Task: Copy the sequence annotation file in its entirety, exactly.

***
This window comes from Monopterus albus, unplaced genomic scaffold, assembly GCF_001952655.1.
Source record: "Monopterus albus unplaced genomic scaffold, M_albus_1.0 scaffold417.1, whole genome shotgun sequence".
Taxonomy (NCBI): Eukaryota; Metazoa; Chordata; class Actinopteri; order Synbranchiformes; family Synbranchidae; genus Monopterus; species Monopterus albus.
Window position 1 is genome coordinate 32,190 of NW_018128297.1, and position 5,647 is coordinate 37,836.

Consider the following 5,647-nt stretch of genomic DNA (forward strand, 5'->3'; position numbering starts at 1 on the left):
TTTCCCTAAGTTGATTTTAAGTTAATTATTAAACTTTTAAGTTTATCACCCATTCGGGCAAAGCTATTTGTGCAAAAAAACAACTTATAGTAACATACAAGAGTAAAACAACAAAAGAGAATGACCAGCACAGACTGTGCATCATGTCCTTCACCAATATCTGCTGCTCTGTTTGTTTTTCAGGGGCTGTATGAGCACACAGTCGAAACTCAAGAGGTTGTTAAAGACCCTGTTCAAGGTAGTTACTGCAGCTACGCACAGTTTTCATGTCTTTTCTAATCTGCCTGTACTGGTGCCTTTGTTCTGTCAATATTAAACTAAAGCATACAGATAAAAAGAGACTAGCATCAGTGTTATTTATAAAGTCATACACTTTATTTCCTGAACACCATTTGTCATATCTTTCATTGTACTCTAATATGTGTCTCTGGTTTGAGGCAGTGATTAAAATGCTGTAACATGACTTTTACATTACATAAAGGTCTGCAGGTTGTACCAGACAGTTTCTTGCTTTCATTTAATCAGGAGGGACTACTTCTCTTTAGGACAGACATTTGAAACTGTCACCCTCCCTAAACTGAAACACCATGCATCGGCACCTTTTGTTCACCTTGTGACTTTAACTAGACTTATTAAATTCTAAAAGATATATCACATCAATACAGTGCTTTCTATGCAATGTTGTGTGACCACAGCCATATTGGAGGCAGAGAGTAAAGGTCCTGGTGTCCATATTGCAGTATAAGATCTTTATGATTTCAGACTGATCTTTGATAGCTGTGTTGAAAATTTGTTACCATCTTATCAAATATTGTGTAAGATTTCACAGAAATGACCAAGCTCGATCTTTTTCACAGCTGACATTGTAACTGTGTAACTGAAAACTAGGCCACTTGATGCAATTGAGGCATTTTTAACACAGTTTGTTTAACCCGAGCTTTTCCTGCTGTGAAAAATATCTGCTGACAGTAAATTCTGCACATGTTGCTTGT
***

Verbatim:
This window comes from Monopterus albus, unplaced genomic scaffold, assembly GCF_001952655.1.
Source record: "Monopterus albus unplaced genomic scaffold, M_albus_1.0 scaffold417.1, whole genome shotgun sequence".
Taxonomy (NCBI): Eukaryota; Metazoa; Chordata; class Actinopteri; order Synbranchiformes; family Synbranchidae; genus Monopterus; species Monopterus albus.
Window position 1 is genome coordinate 32,190 of NW_018128297.1, and position 5,647 is coordinate 37,836.

Consider the following 5,647-nt stretch of genomic DNA (forward strand, 5'->3'; position numbering starts at 1 on the left):
TTTCCCTAAGTTGATTTTAAGTTAATTATTAAACTTTTAAGTTTATCACCCATTCGGGCAAAGCTATTTGTGCAAAAAAACAACTTATAGTAACATACAAGAGTAAAACAACAAAAGAGAATGACCAGCACAGACTGTGCATCATGTCCTTCACCAATATCTGCTGCTCTGTTTGTTTTTCAGGGGCTGTATGAGCACACAGTCGAAACTCAAGAGGTTGTTAAAGACCCTGTTCAAGGTAGTTACTGCAGCTACGCACAGTTTTCATGTCTTTTCTAATCTGCCTGTACTGGTGCCTTTGTTCTGTCAATATTAAACTAAAGCATACAGATAAAAAGAGACTAGCATCAGTGTTATTTATAAAGTCATACACTTTATTTCCTGAACACCATTTGTCATATCTTTCATTGTACTCTAATATGTGTCTCTGGTTTGAGGCAGTGATTAAAATGCTGTAACATGACTTTTACATTACATAAAGGTCTGCAGGTTGTACCAGACAGTTTCTTGCTTTCATTTAATCAGGAGGGACTACTTCTCTTTAGGACAGACATTTGAAACTGTCACCCTCCCTAAACTGAAACACCATGCATCGGCACCTTTTGTTCACCTTGTGACTTTAACTAGACTTATTAAATTCTAAAAGATATATCACATCAATACAGTGCTTTCTATGCAATGTTGTGTGACCACAGCCATATTGGAGGCAGAGAGTAAAGGTCCTGGTGTCCATATTGCAGTATAAGATCTTTATGATTTCAGACTGATCTTTGATAGCTGTGTTGAAAATTTGTTACCATCTTATCAAATATTGTGTAAGATTTCACAGAAATGACCAAGCTCGATCTTTTTCACAGCTGACATTGTAACTGTGTAACTGAAAACTAGGCCACTTGATGCAATTGAGGCATTTTTAACACAGTTTGTTTAACCCGAGCTTTTCCTGCTGTGAAAAATATCTGCTGACAGTAAATTCTGCACATGTTGCTTGT